Anyone familiar with The Purge series of films is going to know what to expect here; there is no deviation from the norm. For those not familiar? They can expect creepy masks, creative kills, rampant gunfire, rivers of blood, and political commentary about as subtle as a brick in the face. Class warfare, White guys on top, insurance companies screwing over the little guy are par for the course in Election Year, with newcomer religious fanaticism taking centre stage this time around. DeMonaco doesn't jump around much outside of the box with this series, which is good news for fans; you can expect more of the same, in the same setting, with some familiar faces dropping in, brought to you with a jarring soundtrack and slow-motion overkill.

    With familiarity and formulaic out of the way, how does this entry stack up with previous entries? Well, it's not bad. DeMonaco's familiar writing style extends to his vision behind the camera, which means fast-paced cutting (when he's not lingering in slow-mo mode) and over-the-top visuals. While some of the performances in this chapter are decent, there are a few that rival the earlier films for being overly annoying and ridiculous, but the safe bet with these films is that the annoying will probably end up gruesomely murdered. Election Year still manages to feel like it overstays its welcome and could stand to lose about twenty minutes; but when the cast of the film acknowledge the external satire in the first 10 minutes of the film, it's possible that the joke is already over.

    Video/Audio/Extras:

    Universal brings The Purge: Election Year to Blu-ray (and DVD! and Digital Hi-Def Download!) in a 2.40:1 AVC-encoded transfer that looks great. Crisp lines, a whole wack of detail, and deep blacks with no artifacting...the kind of transfer we've come to expect from the format in this modern world. Colour dynamics are strong, this is a transfer that will show off your big-screen display.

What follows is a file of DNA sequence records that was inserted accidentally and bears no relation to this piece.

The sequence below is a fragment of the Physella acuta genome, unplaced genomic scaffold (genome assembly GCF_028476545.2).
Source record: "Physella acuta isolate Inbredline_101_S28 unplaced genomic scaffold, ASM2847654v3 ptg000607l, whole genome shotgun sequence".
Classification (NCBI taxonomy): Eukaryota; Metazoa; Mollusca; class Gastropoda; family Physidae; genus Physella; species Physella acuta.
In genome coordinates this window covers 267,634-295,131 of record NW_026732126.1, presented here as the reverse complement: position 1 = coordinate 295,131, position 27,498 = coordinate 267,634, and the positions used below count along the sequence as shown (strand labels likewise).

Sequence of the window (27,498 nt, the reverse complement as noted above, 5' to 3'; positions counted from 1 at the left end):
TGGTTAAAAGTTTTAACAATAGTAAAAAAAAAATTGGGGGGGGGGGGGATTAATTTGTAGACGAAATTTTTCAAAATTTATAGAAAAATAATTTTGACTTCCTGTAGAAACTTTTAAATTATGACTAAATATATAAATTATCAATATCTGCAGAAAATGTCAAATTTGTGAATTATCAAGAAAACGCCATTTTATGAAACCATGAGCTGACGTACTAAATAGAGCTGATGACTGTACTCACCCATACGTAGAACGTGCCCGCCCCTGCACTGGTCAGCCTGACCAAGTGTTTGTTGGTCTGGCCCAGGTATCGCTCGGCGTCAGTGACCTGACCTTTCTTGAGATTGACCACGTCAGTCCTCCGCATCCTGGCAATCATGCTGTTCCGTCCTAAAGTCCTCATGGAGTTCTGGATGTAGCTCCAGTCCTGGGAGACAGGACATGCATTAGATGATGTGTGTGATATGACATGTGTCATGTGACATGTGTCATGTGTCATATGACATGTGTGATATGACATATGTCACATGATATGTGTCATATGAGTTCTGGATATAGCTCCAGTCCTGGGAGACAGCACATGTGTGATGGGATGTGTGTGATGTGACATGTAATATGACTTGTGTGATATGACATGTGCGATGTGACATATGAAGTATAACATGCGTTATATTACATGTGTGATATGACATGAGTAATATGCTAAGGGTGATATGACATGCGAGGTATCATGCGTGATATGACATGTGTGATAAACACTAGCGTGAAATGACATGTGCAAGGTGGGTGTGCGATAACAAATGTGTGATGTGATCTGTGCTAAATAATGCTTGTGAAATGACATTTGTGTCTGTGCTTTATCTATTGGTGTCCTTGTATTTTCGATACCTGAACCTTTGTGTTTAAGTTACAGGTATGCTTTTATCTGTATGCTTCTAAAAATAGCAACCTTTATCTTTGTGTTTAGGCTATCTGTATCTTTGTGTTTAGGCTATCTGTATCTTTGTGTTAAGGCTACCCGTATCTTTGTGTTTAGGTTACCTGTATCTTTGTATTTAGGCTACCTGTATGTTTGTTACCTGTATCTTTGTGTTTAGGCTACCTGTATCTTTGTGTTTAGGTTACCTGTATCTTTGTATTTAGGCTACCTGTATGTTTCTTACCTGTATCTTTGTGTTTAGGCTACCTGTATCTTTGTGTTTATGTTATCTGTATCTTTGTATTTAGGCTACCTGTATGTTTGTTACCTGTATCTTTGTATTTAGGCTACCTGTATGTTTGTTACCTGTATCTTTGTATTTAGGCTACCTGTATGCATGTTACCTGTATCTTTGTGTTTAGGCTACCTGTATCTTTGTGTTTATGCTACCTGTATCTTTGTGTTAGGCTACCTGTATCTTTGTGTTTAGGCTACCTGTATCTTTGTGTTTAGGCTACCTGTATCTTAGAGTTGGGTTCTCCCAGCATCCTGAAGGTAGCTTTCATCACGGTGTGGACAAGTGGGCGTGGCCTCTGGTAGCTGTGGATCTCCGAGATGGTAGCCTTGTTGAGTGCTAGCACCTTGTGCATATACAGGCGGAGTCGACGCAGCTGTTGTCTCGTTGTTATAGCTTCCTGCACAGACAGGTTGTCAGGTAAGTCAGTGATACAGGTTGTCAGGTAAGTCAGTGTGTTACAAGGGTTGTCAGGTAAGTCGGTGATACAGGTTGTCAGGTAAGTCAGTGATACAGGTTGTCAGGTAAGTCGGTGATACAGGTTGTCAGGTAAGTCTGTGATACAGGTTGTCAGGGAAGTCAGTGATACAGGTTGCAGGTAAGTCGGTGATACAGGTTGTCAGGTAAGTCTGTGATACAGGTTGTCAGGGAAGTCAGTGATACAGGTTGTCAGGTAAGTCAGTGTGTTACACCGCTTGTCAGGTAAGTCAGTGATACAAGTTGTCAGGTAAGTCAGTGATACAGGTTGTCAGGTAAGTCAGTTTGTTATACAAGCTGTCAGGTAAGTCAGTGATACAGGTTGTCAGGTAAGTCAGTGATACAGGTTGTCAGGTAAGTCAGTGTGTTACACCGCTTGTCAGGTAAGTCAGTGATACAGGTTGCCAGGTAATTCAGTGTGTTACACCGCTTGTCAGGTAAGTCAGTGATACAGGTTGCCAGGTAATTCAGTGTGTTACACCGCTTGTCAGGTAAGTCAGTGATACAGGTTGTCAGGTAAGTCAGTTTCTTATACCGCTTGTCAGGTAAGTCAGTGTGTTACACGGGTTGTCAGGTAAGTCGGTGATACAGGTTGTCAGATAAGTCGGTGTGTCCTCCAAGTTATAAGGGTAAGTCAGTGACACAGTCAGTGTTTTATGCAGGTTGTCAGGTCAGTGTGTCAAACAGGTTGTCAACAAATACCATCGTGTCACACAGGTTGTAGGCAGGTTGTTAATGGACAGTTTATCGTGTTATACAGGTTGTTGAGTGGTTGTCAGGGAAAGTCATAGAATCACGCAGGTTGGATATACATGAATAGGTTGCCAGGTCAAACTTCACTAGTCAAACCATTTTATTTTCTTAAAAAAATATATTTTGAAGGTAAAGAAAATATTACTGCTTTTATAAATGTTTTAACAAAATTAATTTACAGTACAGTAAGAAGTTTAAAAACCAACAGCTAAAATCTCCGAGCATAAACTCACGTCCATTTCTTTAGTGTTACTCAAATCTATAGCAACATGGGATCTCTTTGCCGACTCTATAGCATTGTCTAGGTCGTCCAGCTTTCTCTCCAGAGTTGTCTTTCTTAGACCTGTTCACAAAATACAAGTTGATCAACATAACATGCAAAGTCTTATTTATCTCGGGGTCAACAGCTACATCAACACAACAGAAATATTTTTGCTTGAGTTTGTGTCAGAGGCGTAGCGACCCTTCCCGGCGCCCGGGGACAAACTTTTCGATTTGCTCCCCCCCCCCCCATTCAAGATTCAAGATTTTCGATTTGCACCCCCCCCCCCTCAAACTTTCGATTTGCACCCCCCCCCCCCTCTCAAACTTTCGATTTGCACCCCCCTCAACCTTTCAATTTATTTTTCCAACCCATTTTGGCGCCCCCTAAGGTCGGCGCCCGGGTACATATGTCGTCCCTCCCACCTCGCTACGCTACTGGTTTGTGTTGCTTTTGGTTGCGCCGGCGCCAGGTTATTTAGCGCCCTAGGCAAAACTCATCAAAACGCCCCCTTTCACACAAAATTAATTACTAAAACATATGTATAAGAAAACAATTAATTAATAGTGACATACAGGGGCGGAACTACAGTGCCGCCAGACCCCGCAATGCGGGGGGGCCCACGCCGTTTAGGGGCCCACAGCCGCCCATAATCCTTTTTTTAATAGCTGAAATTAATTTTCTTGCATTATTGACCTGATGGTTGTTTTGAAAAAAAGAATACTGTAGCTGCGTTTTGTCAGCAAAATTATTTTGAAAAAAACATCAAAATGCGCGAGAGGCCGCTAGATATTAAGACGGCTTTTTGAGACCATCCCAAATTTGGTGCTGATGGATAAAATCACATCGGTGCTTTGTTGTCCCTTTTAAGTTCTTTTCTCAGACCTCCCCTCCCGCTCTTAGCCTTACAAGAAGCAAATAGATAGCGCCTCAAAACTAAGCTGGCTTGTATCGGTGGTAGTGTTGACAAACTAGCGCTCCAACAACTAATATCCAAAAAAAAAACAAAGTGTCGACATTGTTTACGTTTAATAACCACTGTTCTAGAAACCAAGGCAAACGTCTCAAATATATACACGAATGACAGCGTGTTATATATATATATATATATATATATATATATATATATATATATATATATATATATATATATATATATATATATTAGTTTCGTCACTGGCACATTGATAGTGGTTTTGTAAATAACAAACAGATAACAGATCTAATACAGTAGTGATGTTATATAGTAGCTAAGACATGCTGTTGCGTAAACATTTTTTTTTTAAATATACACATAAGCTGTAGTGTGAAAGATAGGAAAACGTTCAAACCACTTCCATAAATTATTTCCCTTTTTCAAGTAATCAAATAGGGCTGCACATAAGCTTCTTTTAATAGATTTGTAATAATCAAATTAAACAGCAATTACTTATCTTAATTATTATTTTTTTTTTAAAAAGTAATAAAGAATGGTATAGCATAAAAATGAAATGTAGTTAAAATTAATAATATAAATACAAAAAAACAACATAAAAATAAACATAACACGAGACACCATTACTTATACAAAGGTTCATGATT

And speaking of which, the main audio track is an English DTS-HD MA 5.1 track (Spanish and French DTS Digital Surround tracks are also available, as is a Descriptive Video Service) that will heavily rock your system like a hurricane, with frequent heavy use of bass and surround action that will shock and awe. Dynamic range on the audio track is also stellar, and the dialogue is clear and front and center throughout, balanced nicely with the rest of the soundtrack. English, Spanish, and French subtitles are also included.

    First up in the Bonus Features on the disc are seven Deleted Scenes (8:05) which seem to have little effect on the film in their absence.

    Inside The Purge (5:31) is a short featurette with Writer/Director James DeMonaco and various case members talking about The Purge series and how it was to end. The group go on to describe the meanings in the writing...like class warfare, no kidding...and generally state the obvious in and among some on-set footage.

    A Character Spotlight : Leo (3:34) takes a look at the hero of the film, with the cast and crew talking about his motivation for doing what he does. Actor Frank Grillo also talks about the excitement of doing his own stunts.

    The Final Word:

    The weakest of the Purge series of films, Election Year still manages to bring the uncompromising violence and in-your-face politics of the previous entries, guaranteeing that fans will walk away with warm feelings in their tummies.

    Click on the images below for full sized Blu-ray screen caps!